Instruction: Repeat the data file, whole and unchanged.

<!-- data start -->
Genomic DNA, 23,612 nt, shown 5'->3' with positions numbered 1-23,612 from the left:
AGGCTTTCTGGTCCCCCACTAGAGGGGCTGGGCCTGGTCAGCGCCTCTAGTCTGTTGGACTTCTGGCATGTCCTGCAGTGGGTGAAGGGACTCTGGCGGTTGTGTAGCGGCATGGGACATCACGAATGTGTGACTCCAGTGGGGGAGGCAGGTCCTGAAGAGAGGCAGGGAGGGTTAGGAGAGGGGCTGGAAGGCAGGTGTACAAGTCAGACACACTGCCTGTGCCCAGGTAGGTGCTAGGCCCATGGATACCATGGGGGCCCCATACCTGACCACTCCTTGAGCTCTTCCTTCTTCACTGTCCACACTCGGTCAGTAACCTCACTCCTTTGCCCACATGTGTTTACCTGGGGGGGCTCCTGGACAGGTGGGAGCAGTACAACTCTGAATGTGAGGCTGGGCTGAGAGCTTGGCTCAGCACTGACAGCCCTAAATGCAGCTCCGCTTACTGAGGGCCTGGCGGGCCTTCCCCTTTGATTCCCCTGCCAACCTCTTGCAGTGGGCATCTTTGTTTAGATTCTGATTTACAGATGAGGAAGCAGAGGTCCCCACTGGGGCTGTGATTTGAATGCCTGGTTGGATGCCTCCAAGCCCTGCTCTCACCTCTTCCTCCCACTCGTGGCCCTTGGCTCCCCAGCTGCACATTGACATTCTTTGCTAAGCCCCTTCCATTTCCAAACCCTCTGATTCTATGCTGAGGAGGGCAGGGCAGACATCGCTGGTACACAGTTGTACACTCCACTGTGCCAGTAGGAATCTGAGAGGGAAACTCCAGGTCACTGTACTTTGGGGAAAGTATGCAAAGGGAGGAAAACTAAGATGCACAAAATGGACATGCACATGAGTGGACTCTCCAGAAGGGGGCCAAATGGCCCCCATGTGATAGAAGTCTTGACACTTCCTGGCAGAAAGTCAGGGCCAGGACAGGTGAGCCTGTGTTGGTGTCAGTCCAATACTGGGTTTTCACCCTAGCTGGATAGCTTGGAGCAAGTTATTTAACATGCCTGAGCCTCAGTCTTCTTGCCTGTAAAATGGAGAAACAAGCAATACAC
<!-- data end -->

Genomic DNA, 23,612 nt, shown 5'->3' with positions numbered 1-23,612 from the left:
AGGCTTTCTGGTCCCCCACTAGAGGGGCTGGGCCTGGTCAGCGCCTCTAGTCTGTTGGACTTCTGGCATGTCCTGCAGTGGGTGAAGGGACTCTGGCGGTTGTGTAGCGGCATGGGACATCACGAATGTGTGACTCCAGTGGGGGAGGCAGGTCCTGAAGAGAGGCAGGGAGGGTTAGGAGAGGGGCTGGAAGGCAGGTGTACAAGTCAGACACACTGCCTGTGCCCAGGTAGGTGCTAGGCCCATGGATACCATGGGGGCCCCATACCTGACCACTCCTTGAGCTCTTCCTTCTTCACTGTCCACACTCGGTCAGTAACCTCACTCCTTTGCCCACATGTGTTTACCTGGGGGGGCTCCTGGACAGGTGGGAGCAGTACAACTCTGAATGTGAGGCTGGGCTGAGAGCTTGGCTCAGCACTGACAGCCCTAAATGCAGCTCCGCTTACTGAGGGCCTGGCGGGCCTTCCCCTTTGATTCCCCTGCCAACCTCTTGCAGTGGGCATCTTTGTTTAGATTCTGATTTACAGATGAGGAAGCAGAGGTCCCCACTGGGGCTGTGATTTGAATGCCTGGTTGGATGCCTCCAAGCCCTGCTCTCACCTCTTCCTCCCACTCGTGGCCCTTGGCTCCCCAGCTGCACATTGACATTCTTTGCTAAGCCCCTTCCATTTCCAAACCCTCTGATTCTATGCTGAGGAGGGCAGGGCAGACATCGCTGGTACACAGTTGTACACTCCACTGTGCCAGTAGGAATCTGAGAGGGAAACTCCAGGTCACTGTACTTTGGGGAAAGTATGCAAAGGGAGGAAAACTAAGATGCACAAAATGGACATGCACATGAGTGGACTCTCCAGAAGGGGGCCAAATGGCCCCCATGTGATAGAAGTCTTGACACTTCCTGGCAGAAAGTCAGGGCCAGGACAGGTGAGCCTGTGTTGGTGTCAGTCCAATACTGGGTTTTCACCCTAGCTGGATAGCTTGGAGCAAGTTATTTAACATGCCTGAGCCTCAGTCTTCTTGCCTGTAAAATGGAGAAACAAGCAATACAC